Saying that it was time to be a little more revolutionary and a little less conservative, the new president of the Satellite Broadcasting & Communications Association had a message for broadcasters.
Evoking Lincoln's exasperated request of a lethargic General George McClellan, Richard DalBello said: "If you are not going to serve your customers, can we borrow them for a while." His reference was to an effort by the satellite industry to secure the right to import HDTV signals in markets where subscribers can't get a similar signal from a local broadcaster. Broadcasters oppose the move.
Although that is one change he would like to see to the Satellite Home Viewer Improvement Act, currently being reuthorized, he doesn't want to see too many changes.
DalBello told a Media Institute luncheon audience in Washington Thursday that he feared ithe legislation would become a Christmas tree, too unwieldy to pass in the 20 or so working days left in the current legisative session.
One controversial add-on that could slow the process is a proposal giving satellite operators the ability to offer channels a la carte. The indecency crackdown has helped put wind in a la carte's sails, with some legislators suggesting it as a way to give people more control over the channels coming into their homes.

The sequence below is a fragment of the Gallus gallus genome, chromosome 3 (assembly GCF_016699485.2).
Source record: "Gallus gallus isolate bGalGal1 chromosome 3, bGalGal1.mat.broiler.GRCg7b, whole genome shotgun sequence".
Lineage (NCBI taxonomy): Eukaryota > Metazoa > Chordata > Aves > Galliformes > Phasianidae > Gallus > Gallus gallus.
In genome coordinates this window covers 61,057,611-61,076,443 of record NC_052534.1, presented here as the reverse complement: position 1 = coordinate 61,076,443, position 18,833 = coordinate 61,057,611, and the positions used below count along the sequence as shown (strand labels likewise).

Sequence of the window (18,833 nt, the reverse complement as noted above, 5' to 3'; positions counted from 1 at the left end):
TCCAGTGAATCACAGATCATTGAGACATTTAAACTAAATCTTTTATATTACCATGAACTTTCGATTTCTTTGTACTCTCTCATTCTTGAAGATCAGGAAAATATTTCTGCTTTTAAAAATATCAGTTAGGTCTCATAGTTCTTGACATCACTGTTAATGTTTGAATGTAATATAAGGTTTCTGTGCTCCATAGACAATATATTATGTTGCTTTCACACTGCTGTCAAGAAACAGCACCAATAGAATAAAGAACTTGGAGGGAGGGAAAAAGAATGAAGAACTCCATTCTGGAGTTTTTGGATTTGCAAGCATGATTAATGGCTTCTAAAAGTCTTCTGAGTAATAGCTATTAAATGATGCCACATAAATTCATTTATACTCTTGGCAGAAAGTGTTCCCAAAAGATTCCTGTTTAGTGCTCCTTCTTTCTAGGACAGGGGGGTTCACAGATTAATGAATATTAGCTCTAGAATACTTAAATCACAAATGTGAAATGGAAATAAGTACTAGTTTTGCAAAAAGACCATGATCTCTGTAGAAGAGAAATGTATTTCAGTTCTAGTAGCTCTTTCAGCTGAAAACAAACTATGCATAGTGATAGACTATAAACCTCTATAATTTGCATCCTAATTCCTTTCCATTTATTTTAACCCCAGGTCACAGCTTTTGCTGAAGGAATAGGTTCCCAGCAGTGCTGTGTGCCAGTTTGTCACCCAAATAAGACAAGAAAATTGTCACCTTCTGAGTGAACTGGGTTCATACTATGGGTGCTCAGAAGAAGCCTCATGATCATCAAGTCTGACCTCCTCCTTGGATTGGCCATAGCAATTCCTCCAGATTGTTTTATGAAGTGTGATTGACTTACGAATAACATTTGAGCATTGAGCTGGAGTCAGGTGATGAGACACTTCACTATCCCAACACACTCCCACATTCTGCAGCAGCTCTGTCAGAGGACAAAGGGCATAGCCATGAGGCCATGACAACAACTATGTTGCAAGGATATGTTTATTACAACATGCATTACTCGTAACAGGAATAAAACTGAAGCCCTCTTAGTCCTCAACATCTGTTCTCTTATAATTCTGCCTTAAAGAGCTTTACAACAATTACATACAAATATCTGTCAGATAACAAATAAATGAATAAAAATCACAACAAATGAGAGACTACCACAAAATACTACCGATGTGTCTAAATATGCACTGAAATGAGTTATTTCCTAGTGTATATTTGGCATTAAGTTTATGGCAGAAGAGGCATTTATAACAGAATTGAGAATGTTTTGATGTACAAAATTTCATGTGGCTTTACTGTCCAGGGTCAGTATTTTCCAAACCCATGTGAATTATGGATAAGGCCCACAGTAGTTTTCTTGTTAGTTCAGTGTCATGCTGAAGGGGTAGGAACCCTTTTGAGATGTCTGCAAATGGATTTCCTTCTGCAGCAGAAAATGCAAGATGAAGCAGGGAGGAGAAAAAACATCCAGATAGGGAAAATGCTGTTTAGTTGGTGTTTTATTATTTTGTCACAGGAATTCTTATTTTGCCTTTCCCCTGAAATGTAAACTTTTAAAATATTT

Among the additionas DalBello does want on the bill is a rule change that would give satellite a permanent compulsory license, as has cable, rather than another five-year extension, though he conceded that was a long shot.
Also in the "if cable has it we should, too" category was a license that would give satellite companies the ability to provide out-of-market stations to the same viewers cable gets to serve, and a royalty rate adjustment tied to inflation. He pointed to a 1997 adjustment that had resulted in a 350% royalty increase that had to then be pared back by Congress.
When asked if the industry would vigorously defend itself from any FCC or Hill attempts to regulate satellite indecency, DalBello said there were clear Consitutional inhibitions to trying to regulate satellite and cable under the same regime as broadcast. Saying he understood the issue has become a national debate, he said SBCA "wasn't afraid of that debate."
Although DalBello said he was not a front for some secret plan to turn satellite radio into a local service, he did suggest that when technology makes it feasible to mimic local service with national satellite delivery--say in a decade--his industry should not be kept in the "thou shalt not" box.
Broadcasters want to keep the lid on that box, concerned about XM and Sirius satellite radio's launch of local traffic and weather delivered to all their subscribers. Satellite companies are prohibited by the FCC to use their repeater licenses to insert local programming locally, but delivering "local" programming nationally is another kettle of fish, or should that be flock of birds.